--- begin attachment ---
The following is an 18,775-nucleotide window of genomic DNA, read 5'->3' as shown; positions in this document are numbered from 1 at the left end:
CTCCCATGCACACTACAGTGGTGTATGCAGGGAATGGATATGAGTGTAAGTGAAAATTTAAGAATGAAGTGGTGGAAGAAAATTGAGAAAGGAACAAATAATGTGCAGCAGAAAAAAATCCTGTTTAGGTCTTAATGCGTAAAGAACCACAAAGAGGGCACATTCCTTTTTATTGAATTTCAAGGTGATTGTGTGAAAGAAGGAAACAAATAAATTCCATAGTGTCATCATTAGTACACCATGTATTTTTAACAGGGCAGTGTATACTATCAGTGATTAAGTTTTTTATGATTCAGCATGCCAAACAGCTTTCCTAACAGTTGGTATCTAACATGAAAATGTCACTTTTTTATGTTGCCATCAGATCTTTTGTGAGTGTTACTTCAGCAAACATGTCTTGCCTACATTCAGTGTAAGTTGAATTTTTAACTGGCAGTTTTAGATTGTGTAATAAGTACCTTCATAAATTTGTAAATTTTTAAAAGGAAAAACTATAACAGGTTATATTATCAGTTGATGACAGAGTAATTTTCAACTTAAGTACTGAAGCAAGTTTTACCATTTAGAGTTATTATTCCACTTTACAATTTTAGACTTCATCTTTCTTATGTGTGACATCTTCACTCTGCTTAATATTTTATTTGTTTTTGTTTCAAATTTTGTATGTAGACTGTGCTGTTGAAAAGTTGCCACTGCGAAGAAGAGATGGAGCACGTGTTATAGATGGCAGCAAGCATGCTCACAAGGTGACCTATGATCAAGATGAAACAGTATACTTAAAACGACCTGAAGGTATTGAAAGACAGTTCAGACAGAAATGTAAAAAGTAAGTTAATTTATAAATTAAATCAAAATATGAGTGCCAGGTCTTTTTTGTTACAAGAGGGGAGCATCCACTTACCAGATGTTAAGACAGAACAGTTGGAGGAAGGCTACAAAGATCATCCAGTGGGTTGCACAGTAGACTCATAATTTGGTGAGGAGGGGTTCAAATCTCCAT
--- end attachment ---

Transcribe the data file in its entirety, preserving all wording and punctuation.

The following is an 18,775-nucleotide window of genomic DNA, read 5'->3' as shown; positions in this document are numbered from 1 at the left end:
CTCCCATGCACACTACAGTGGTGTATGCAGGGAATGGATATGAGTGTAAGTGAAAATTTAAGAATGAAGTGGTGGAAGAAAATTGAGAAAGGAACAAATAATGTGCAGCAGAAAAAAATCCTGTTTAGGTCTTAATGCGTAAAGAACCACAAAGAGGGCACATTCCTTTTTATTGAATTTCAAGGTGATTGTGTGAAAGAAGGAAACAAATAAATTCCATAGTGTCATCATTAGTACACCATGTATTTTTAACAGGGCAGTGTATACTATCAGTGATTAAGTTTTTTATGATTCAGCATGCCAAACAGCTTTCCTAACAGTTGGTATCTAACATGAAAATGTCACTTTTTTATGTTGCCATCAGATCTTTTGTGAGTGTTACTTCAGCAAACATGTCTTGCCTACATTCAGTGTAAGTTGAATTTTTAACTGGCAGTTTTAGATTGTGTAATAAGTACCTTCATAAATTTGTAAATTTTTAAAAGGAAAAACTATAACAGGTTATATTATCAGTTGATGACAGAGTAATTTTCAACTTAAGTACTGAAGCAAGTTTTACCATTTAGAGTTATTATTCCACTTTACAATTTTAGACTTCATCTTTCTTATGTGTGACATCTTCACTCTGCTTAATATTTTATTTGTTTTTGTTTCAAATTTTGTATGTAGACTGTGCTGTTGAAAAGTTGCCACTGCGAAGAAGAGATGGAGCACGTGTTATAGATGGCAGCAAGCATGCTCACAAGGTGACCTATGATCAAGATGAAACAGTATACTTAAAACGACCTGAAGGTATTGAAAGACAGTTCAGACAGAAATGTAAAAAGTAAGTTAATTTATAAATTAAATCAAAATATGAGTGCCAGGTCTTTTTTGTTACAAGAGGGGAGCATCCACTTACCAGATGTTAAGACAGAACAGTTGGAGGAAGGCTACAAAGATCATCCAGTGGGTTGCACAGTAGACTCATAATTTGGTGAGGAGGGGTTCAAATCTCCAT